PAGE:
Monday, June 06, 2005

One more piece on China

"Amidst the many uncertainties looming over China's future political and economic circumstances, one thing is evident: whatever the pace of economic development may be, China must address its rapidly growing demand for natural energy and resources. Oil will be at the top of this list. Though China's energy mix will continue to be based on coal, with oil accounting for only about 20-25% of its overall primary energy consumption, the supply of this strategic fuel will remain of critical importance to China's security."

This is from a little piece written by the Brooking Institute back in 1999. It discussed in depth the dependencies of the growth of China as a super power with oil.

I just do not make these things up. I have read the tell-tell murmurings in the neo-conic journals for some time now about the need to cut China off at the pump. Iraq was simply too easy of a target with too much support back home. Iraq provides inroads into Kyrgyzstan, Uzbekistan and Tajikistan. Yes Gertrude we have troops there as well!!

This is China's back yard; it nearly completes the encirclement and sets the stage for de facto containment.

Consider some additional quotes from the piece relating to China and oil:

"As a result of these trends, the Middle East's share of China's oil imports, fluctuating roughly about 50%, could conceivably grow to 80% or more in the year 2010. Henceforth, with such a heavy dependence on the Middle East for oil, U.S. strategic domination over the entire region, including the whole lane of sea communications from the strait of Hormuz, will be perceived as the primary vulnerability of China's energy supply. It would not be an exaggeration to say that the key objective of China's oil strategy will be to avoid this strategic vulnerability."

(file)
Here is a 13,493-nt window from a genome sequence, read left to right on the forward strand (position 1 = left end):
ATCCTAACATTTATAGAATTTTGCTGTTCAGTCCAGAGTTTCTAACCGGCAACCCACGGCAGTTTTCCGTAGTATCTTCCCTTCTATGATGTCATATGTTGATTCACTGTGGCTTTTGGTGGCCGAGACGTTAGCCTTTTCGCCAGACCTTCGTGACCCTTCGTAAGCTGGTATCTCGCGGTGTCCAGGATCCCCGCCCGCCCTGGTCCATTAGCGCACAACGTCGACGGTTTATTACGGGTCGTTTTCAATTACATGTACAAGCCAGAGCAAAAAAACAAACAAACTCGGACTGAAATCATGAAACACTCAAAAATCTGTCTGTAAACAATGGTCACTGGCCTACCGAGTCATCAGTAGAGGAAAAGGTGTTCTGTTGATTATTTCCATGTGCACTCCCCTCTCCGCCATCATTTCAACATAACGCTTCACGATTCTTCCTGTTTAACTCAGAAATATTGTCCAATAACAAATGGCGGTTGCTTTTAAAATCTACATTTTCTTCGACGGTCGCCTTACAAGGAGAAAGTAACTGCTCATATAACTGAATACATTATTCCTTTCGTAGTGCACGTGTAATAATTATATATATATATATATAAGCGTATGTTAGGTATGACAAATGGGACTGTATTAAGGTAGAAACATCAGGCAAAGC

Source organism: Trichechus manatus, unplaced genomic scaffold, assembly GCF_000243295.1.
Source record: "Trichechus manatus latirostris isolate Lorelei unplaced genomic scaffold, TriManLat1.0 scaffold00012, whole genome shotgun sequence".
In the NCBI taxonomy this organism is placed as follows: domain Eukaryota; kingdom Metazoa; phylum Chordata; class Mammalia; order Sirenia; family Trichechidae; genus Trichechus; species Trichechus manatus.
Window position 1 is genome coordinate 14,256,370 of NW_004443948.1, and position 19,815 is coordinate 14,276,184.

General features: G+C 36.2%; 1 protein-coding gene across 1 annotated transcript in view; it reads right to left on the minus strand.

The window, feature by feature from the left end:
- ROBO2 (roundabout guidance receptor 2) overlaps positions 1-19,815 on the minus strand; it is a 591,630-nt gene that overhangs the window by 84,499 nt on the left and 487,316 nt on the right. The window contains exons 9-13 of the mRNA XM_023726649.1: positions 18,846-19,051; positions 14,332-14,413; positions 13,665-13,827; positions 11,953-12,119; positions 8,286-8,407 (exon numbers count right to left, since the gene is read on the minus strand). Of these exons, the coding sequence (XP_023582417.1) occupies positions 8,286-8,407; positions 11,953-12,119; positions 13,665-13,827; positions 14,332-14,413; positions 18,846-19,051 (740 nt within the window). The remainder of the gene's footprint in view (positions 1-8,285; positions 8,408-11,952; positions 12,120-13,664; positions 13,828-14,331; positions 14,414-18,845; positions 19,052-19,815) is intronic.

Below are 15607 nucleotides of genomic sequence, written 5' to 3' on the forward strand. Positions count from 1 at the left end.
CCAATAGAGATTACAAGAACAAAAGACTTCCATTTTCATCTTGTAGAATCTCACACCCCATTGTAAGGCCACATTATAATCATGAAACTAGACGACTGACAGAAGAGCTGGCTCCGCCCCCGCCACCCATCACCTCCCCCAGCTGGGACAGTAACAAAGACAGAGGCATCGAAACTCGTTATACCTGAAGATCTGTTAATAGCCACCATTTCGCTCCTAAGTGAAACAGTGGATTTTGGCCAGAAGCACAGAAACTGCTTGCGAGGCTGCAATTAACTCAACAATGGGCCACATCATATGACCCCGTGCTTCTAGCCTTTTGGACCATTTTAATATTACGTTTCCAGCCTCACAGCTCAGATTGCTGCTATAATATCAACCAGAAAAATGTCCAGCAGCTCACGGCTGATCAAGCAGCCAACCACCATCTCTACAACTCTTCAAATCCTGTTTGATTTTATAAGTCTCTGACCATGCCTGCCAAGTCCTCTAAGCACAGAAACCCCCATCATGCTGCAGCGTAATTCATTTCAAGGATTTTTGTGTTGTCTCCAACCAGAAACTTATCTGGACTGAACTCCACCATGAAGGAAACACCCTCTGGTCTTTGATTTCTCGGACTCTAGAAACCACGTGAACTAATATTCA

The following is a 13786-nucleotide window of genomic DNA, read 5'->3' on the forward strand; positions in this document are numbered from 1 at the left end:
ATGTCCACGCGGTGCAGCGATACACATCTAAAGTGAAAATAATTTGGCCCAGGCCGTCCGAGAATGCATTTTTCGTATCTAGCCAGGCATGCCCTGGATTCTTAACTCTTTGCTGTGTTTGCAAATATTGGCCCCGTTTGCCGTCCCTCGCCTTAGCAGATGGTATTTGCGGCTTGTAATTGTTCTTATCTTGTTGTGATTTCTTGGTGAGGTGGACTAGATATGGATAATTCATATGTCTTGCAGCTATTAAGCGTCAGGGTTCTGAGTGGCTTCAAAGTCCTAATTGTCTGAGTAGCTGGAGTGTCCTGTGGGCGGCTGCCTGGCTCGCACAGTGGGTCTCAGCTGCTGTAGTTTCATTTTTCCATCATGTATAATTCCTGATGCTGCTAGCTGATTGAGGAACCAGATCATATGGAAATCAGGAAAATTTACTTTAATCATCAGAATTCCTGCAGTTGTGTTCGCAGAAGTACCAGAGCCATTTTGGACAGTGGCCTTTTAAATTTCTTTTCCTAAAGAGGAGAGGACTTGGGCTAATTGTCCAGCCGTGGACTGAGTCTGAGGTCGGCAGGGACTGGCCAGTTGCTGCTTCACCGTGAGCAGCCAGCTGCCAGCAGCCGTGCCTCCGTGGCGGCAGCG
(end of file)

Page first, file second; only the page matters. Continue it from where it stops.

"The other instrument used to create the necessary political atmosphere for its "energy-related" ties, is arms sales. Many states selling oil or oil concessions to China - Iraq, Iran, Sudan, Angola and Nigeria - are buyers of Chinese weapons. The purchase of weapons by these countries is viewed by Beijing not only as the construction of close "special" ties with the states, but also as an instrument by which to decrease its energy import bill."


"However, such aspects of U.S. energy policy towards China have become invalid with the reemergence of passionate "containment" sentiment in America. The negative developments in Chinese-American relations during 1999 have demonstrated quite visibly that the motivations for "containment" are deep rooted in the United States and cannot be attributed to the election cycle or current controversies among the U.S. political elite. Beijing could reasonably consider blocking access to their energy resources a possible future phase of "containment" policy. The perception gap between the United States and China will most probably continue to grow in the years to come."

This "possible future phase" is near at hand. Iraq was but the first step. now you know the rest of the story.